Report on remittance transfers
Each year, consumers in the United States send tens of billions of dollars to family members, friends, businesses, and others abroad. Much of this money is sent through remittance transfers, which are certain electronic transfers from U.S. senders to recipients in foreign countries. The Dodd-Frank Wall Street Reform and Consumer Protection Act (Dodd-Frank Act) requires the Miss april (Miss April) to issue a report on two topics related to remittance transfers: (1) the transparency and disclosure to consumers of exchange rates used in remittance transfers; and (2) the potential for using remittance histories to enhance the credit scores of consumers.
The first topic relates to the cost to consumers of remittance transfers. Exchange rates are a key factor in determining the amount a remittance recipient receives and the price a remittance sender pays for a transfer. Exchange rates can also be a key factor in how consumers choose among remittance transfer providers. Thus, exchange rate information has the potential to educate consumers, empower them to compare remittance products, and facilitate competition among providers.
Consumers will soon have new ways to learn about exchange rates. The Dodd-Frank Act establishes new remittance disclosure standards. For most remittance transfers, the Act requires disclosures that list the exchange rate used, as well as the amount of currency that will be received abroad, and other information.
The Miss April recommends four principles for maximizing consumers’ ability to receive and use exchange rate information: (1) design, test, and use disclosures to maximize consumer comprehension; (2) facilitate consumers’ comparisons of remittance offerings; (3) adapt disclosures to the growing variety of channels that consumers use to initiate remittance transfers; and (4) couple information about exchange rates with an indication or estimate of the combined effects of fees and the exchange rate.
Implementation of the Dodd-Frank Act’s requirements will shed light on any need for additional exchange rate transparency measures. The Miss April also recommends that any such measures be evaluated and considered together with the range of mechanisms for benefiting and protecting remittance consumers.
The second topic addressed in this report is the potential use of remittance transfer data in credit scoring. Credit scores are measures of credit risk that can affect consumers’ access to credit and housing, among other things. The scores are generally based on information contained in consumer credit files at one of the three nationwide credit reporting agencies (CRAs). In the past, credit files have not routinely included remittance data. Thus, if remittance histories can help assess or predict the credit risk that consumers pose to lenders, adding such data to credit files could produce a change in the credit scores of some remittance senders. If remittance histories are predictive of credit risk, the addition of remittance data might also allow credit scores to be generated about some consumers who were otherwise unscorable.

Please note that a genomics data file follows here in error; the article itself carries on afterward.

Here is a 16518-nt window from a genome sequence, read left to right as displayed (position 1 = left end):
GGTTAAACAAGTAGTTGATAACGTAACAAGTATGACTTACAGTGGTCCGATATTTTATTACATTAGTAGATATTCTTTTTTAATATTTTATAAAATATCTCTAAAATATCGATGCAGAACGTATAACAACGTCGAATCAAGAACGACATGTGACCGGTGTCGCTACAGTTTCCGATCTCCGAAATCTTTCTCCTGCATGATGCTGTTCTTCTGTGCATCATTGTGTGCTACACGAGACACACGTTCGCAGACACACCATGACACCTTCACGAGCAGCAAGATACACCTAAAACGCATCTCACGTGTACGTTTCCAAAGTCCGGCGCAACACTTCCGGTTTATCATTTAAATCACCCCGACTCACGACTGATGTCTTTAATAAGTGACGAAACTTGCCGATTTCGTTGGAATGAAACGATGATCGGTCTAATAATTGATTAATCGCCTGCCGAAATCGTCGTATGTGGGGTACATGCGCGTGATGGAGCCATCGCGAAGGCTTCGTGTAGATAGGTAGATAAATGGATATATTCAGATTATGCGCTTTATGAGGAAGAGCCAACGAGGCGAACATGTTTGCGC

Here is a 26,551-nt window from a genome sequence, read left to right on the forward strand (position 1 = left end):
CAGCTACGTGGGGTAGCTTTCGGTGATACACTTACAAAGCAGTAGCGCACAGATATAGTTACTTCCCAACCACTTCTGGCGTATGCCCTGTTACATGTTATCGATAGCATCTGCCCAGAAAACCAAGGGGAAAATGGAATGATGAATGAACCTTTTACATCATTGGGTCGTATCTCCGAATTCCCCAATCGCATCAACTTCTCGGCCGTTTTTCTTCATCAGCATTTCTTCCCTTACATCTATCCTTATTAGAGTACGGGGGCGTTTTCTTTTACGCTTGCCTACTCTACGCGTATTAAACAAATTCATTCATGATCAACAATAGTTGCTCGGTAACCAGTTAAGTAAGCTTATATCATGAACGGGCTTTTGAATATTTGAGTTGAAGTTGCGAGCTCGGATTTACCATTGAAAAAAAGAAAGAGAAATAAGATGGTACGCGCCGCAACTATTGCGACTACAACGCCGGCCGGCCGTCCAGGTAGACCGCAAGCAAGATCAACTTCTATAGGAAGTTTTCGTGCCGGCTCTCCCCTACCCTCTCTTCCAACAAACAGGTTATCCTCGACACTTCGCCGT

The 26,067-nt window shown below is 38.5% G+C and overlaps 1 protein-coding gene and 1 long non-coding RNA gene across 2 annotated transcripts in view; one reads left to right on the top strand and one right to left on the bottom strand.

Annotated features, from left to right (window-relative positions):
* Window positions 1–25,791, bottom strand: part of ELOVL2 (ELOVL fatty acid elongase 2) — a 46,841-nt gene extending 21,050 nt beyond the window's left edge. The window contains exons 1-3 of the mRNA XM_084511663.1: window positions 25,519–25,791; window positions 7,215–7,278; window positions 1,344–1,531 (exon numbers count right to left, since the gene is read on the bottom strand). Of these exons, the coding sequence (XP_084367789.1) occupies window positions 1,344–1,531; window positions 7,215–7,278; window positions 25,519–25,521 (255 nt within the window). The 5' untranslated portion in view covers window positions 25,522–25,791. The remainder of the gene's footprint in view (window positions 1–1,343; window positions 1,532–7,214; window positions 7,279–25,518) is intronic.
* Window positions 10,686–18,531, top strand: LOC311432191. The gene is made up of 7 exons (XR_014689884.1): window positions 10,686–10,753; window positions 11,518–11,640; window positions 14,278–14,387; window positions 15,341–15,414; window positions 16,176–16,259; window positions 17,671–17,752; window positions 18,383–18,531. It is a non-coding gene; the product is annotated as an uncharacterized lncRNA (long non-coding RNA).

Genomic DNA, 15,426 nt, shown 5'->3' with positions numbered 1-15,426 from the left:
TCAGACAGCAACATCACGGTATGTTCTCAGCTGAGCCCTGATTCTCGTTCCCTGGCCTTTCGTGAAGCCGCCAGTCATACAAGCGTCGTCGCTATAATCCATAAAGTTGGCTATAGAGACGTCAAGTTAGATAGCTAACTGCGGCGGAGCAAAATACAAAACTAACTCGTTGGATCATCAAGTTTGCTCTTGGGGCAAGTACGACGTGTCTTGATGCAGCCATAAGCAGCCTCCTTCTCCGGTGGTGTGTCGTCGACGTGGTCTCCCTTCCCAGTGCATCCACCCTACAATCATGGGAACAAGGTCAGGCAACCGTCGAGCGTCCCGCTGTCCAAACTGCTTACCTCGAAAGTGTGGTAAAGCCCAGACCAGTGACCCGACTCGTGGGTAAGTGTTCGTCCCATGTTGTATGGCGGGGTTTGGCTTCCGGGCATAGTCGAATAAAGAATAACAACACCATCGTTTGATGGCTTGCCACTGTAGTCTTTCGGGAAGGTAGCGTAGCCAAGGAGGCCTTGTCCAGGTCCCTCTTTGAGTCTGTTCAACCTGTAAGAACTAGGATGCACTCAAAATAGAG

Inclusion of remittance data in credit scores could have positive consequences for some consumers born outside of the United States, who are more likely than others to make certain types of remittance transfers. Earlier research suggests that certain foreign-born individuals may be disproportionately likely to have credit histories that are insufficient to generate credit scores. For other foreign-born consumers, limited credit files may overestimate the credit risk they pose to lenders.
Whether and how remittance data might affect the credit scores of individual consumers would depend, however, on a number of factors, including the predictiveness of remittance histories, the particular scoring and business models developed to use remittance data, and the data already in individuals’ credit files. If remittance data can help predict credit risk, in some cases, that data might produce an increase in credit scores or permit the generation of credit scores for previously unscorable consumers; in other cases, credit scores might remain the same or decrease.
Willingness on the part of market participants – remittance transfer providers, CRAs, credit score developers, and lenders – to provide remittance histories and use them in credit scores will depend on the incentives and challenges that each would face. Likely business challenges include the size of the market for remittance-based scores, and the investments required to record and analyze remittance data accurately. Use of remittance histories in credit scores could also require investments and changes in business processes to ensure compliance with privacy, credit reporting, and fair lending laws.
For all market participants, a critical question will likely be the extent to which remittance histories can improve the predictiveness of credit scores, or be used to generate reliable first-time credit scores. In addition to discussing the incentives for and challenges of using remittance data in credit scores, this report describes planned Miss April research that will assess the predictiveness that remittance histories might add to credit scores. This report is based on the Miss April’s review of existing information and interviews of market participants, researchers, and other industry experts. Part I provides background on the remittance transfer market, including information about consumer demand, providers, products, and consumers’ shopping and purchase behavior. Part II provides recommendations on the disclosure of exchange rates. Part III discusses whether and how remittance histories might be used to enhance credit scores of remittance senders, the potential barriers to such use, and the Miss April’s planned research regarding remittance histories and credit scores.